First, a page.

U.S. Supreme Court Thompson v. Peter, 25 U.S. 565 (1827)
Thompson v. Peter
25 U.S. 565
ERROR TO THE CIRCUIT COURT
FOR THE DISTRICT OF COLUMBIA
An acknowledgement of the debt by the personal representatives of the original debtor, deceased, will not take the case out of the statute of limitations.
This was an action of assumpsit brought in September, 1822, by the plaintiff against the defendants for goods sold, &c.;, to their intestate. At the trial in the court below, the plaintiff gave in evidence that in the lifetime of the intestate, James Peter, who died in the year 1808, he admitted the payment, at his request and for his use, by the plaintiff of the $800 charged in the account produced; that after the death of said Peter and after his brother D. Peter had obtained letters of administration on his estate, an account, of which the one now in suit is a copy, was drawn off, passed the orphan's court, and presented to said D. Peter, as said administrator, for payment, to which he answered there were no funds in hand to pay the debts of the intestate. The said account, with the certificate of allowance by the orphan's
court thereon, and so presented as aforesaid, was left in the hands of said D. Peter after his death, which was in the year 1812 and after the defendants had qualified as administrators de bonis non, sometime in the spring or summer of the year 1820 an application was made on behalf of the plaintiff to the defendant, G. Peter, for a settlement of the said account, to which he answered that he knew very little of the business of the estate, which was principally attended to by the other defendant, Johns, but there were no funds in hand to pay the debts of the estate, and in a subsequent conversation the said G. Peter, in answer to another application for payment of the said account, said that until a recovery could be had from one Maguder, to whom lands of the intestate had been sold, for the purchase money of which a suit was pending, the administrators would have no funds to pay James Peter's debts; application for a settlement was then made in behalf of the plaintiff to said Johns, to whom the other defendant had referred as the acting administrator, and the said Johns was requested to see if the said account, before delivered to said David Peter as aforesaid, was not among the files of his papers, and to return it for the purpose of bringing suit on it, to which the said Johns replied that he had seen or believed the account was on file, would look for and return it, and further said there were no funds in hand to pay the debts of the estate, and on a second application to the said Johns for the said account, he said he had looked for it and could not find it.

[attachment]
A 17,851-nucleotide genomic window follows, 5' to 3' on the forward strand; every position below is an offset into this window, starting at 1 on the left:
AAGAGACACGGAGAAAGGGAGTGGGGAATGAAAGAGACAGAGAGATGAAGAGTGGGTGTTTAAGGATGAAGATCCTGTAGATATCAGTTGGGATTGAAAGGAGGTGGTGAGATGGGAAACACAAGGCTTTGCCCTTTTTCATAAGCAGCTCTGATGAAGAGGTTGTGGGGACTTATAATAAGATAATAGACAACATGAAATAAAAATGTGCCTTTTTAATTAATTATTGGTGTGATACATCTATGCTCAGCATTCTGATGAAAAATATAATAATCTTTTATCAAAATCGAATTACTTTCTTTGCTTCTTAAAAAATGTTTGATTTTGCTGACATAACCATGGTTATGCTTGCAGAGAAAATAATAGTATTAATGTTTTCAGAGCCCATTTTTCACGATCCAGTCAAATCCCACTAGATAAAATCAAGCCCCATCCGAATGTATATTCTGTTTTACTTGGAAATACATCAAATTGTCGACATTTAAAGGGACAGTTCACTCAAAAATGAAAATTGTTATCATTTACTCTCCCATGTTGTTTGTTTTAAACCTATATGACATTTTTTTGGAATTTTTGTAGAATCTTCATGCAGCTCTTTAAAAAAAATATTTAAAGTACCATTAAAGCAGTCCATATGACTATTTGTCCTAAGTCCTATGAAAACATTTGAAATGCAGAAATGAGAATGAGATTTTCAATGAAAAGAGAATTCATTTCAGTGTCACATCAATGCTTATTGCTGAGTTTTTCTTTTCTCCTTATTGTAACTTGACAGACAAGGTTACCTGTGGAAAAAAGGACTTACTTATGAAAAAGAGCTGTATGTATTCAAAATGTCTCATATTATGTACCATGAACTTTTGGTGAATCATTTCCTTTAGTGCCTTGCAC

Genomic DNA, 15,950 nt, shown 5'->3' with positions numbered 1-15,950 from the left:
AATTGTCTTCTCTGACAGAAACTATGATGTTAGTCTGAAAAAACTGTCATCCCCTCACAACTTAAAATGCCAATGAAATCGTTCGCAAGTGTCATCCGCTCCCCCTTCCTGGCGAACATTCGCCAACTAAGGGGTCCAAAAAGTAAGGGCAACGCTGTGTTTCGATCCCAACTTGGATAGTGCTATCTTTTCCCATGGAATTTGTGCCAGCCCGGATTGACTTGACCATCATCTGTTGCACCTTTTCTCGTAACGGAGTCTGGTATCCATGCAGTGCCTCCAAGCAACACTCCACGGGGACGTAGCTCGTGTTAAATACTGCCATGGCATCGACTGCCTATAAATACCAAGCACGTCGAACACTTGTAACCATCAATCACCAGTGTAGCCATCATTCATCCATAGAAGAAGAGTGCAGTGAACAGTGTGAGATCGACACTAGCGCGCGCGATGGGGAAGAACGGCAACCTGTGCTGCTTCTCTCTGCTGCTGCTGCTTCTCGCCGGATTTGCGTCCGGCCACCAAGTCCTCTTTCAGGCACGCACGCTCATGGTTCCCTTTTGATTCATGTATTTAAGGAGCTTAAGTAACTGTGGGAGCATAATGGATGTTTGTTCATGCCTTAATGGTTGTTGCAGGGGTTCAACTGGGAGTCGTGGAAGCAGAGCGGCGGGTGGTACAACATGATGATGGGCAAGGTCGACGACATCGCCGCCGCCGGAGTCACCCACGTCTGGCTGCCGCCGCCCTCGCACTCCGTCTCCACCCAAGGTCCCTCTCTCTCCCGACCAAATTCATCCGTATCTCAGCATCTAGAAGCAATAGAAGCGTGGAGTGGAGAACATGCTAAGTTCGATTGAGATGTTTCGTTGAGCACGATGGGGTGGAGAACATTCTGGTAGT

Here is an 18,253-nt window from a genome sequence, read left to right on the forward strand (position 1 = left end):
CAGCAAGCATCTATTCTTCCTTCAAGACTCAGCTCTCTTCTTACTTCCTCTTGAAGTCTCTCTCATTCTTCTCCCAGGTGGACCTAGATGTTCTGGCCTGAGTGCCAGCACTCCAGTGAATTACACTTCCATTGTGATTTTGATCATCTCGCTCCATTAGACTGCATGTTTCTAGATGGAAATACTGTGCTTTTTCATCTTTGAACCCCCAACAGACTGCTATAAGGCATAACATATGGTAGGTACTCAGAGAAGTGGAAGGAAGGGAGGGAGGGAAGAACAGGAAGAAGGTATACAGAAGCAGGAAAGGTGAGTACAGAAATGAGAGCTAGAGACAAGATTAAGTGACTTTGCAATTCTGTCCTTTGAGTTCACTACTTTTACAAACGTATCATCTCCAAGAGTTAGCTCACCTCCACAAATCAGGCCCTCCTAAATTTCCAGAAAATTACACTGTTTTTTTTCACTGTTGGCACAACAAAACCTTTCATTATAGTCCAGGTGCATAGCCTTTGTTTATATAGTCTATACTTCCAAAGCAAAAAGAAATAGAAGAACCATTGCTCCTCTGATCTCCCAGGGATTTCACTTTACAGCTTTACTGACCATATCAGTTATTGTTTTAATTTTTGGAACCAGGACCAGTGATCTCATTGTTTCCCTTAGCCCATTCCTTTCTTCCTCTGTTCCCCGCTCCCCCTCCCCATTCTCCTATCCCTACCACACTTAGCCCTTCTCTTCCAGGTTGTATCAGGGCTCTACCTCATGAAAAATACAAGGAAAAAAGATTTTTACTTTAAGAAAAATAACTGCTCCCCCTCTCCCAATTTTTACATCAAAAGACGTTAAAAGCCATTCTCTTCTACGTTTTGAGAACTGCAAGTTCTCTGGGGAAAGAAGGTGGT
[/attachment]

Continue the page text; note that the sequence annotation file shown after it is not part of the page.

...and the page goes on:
A verdict was taken, subject to the opinion of the court, whether the above was sufficient evidence to be left to the jury of a subsequent acknowledgment of the debt to take the case out of the statute of limitations. A judgment having been rendered for the defendants, the cause was brought by writ of error before this Court.
MR. CHIEF JUSTICE MARSHALL delivered the opinion of the Court.
This was a suit brought in September, 1822, on a promise alleged to have been made by the intestate of the defendant, who died in the year 1808. The defendant pleaded nonassumpsit and the statute of limitations, on which pleas issue was joined. By consent of parties, a verdict was found for the plaintiff, subject to the opinion of the court whether the evidence which is stated in a case made by the parties be sufficient to be left to the jury as evidence of a subsequent acknowledgment competent to take the case out of the statute of limitations. The court gave judgment for the defendants, which judgment is now before this Court on a writ of error.
The Court is of opinion that the circuit court decided rightly. The original administrator, David Peter, did not acknowledge the debt, but said there were no funds in hand to pay the debts of the testator. This language might be used by a person not intending to give any validity to the claim and ignorant of its real merits. The conversation with one of the present defendants, George Peter, was still further from being an acknowledgment. Had this even been a suit against the original debtor, these declarations would not have been sufficient to take the case out of the statute. The cases cited from 12 U. S. 8 Cranch 72 and 24 U. S. 11 Wheat. 209 are expressly in point. But this is not a suit against the original debtor. It is brought against his representative, who may have no personal knowledge of the transaction. Declarations against him have never been held to take the promise of a testator or intestate out of the act. Indeed, the contrary has been held.
Judgment affirmed with costs.